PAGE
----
Northern Europe isn’t the first place you’d expect to see a flock of colorful parakeets, but that’s what you’ll find in Vondelpark and in trees across the city. Around 4,000 of the bright green tropical birds call Amsterdam home. But how? One urban legend has it that a truck carrying exotic birds overturned, its cargo escaping and settling in the park. Others believe that a woman set a mating pair of parakeets free. The only thing that’s certain is that they’re thriving in this unlikely location — be sure to look up to spot them on a tour of Vondelpark and the city’s highlights.

8. The houses are narrow for a good reason

The picturesque houses that line the canals of neighborhoods like Jordaan are renowned for their slender profiles. In fact, the narrowest of all has a facade only two meters wide. This odd building approach has a simple explanation — tax. Back in the 17th century, residents of Amsterdam were taxed on the width of their property, so the narrower your home, the lighter your annual tax bill.

9. There are more museums per head than almost anywhere else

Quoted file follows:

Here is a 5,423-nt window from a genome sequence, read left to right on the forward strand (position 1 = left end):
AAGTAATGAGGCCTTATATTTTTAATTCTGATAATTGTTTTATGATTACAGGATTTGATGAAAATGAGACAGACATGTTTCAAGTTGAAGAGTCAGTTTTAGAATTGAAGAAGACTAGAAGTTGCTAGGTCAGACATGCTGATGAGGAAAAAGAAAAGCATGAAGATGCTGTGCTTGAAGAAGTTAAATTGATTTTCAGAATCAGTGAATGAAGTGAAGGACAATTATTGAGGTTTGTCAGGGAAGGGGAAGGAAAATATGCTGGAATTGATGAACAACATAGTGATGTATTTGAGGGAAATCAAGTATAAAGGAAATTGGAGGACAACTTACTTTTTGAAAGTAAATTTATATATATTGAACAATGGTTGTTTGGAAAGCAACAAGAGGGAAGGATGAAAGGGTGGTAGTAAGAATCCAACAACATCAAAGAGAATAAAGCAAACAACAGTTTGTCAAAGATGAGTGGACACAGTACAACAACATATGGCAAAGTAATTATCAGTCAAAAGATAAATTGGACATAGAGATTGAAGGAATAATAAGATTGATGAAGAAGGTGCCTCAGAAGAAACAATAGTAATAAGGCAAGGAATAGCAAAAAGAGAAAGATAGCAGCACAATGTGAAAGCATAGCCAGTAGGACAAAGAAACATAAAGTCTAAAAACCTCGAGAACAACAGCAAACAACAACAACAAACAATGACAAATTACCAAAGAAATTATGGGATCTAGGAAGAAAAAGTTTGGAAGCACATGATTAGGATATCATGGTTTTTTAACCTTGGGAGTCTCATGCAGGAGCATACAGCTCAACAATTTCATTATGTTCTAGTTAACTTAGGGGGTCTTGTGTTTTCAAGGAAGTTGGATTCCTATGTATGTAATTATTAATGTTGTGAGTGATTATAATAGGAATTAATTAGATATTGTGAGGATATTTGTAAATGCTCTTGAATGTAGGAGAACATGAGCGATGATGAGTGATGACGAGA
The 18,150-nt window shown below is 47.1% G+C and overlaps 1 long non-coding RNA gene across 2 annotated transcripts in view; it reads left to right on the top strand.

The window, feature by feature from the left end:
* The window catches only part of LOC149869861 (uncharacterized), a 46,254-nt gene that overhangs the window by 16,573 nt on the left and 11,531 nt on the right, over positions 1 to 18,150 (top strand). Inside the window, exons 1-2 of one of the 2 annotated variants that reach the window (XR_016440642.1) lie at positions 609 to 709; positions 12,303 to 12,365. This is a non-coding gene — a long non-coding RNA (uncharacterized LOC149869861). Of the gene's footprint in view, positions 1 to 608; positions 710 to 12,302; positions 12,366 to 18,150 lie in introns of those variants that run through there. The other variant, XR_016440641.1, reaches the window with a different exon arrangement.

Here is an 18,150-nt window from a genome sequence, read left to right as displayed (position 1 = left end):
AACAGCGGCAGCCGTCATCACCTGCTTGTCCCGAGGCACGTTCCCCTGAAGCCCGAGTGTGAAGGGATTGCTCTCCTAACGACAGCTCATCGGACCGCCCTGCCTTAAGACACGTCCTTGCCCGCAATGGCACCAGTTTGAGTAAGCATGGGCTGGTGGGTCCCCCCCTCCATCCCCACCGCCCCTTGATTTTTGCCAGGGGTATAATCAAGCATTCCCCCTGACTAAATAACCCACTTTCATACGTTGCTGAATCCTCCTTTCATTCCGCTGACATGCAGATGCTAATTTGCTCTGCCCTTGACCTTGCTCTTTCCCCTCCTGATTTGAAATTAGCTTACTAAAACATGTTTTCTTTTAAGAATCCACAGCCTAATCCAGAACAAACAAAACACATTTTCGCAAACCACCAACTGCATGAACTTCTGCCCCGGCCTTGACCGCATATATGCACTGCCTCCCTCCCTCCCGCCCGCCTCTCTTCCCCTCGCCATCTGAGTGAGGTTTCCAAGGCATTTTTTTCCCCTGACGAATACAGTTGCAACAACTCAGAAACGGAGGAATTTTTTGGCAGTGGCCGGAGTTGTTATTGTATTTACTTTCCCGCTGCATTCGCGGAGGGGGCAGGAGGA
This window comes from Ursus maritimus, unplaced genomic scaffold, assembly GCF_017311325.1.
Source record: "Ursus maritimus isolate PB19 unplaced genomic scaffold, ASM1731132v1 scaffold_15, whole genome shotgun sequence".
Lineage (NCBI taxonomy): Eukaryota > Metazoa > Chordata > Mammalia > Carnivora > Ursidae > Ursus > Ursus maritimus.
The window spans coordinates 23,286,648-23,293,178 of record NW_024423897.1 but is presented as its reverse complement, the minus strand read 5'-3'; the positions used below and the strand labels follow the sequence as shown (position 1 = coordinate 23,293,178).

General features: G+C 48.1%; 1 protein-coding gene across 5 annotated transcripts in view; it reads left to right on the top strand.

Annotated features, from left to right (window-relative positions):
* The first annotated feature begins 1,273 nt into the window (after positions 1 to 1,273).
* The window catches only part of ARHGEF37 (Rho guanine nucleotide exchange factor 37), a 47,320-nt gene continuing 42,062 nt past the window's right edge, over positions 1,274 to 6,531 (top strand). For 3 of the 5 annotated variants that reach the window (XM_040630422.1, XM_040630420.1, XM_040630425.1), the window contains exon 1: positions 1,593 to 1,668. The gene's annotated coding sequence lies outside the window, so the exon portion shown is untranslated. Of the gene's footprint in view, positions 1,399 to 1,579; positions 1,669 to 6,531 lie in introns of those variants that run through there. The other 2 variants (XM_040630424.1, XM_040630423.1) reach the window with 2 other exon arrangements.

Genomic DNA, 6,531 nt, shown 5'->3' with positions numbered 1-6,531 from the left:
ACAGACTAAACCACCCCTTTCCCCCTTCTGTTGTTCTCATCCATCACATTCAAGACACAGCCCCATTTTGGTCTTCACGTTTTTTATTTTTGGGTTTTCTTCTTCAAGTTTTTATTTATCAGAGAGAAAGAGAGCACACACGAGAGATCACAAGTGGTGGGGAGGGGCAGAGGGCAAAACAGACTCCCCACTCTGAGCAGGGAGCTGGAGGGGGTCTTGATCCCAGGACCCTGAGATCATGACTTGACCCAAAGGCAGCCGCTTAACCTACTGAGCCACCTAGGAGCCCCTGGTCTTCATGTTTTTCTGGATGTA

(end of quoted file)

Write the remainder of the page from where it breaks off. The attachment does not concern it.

For a relatively small capital city with a population of just over a million, Amsterdam is head and shoulders above most when it comes to culture. There are 85 world-class museums in Amsterdam, only beaten by museum-heavy cities Paris, Vatican City, and Washington, DC, when it comes to museums per capita. When you’ve had your fill of masterpieces in the Rijksmuseum, Van Gogh Museum, and Stedelijk Museum, check out the modern art at Moco Museum or the city’s more off-beat collections. Street art at STRAAT? Movies at Eye Filmmuseum? Fresh produce at the Cannabis Museum? It’s all here.

Discover Amsterdam's museums

10. Amsterdam has the world’s only floating flower market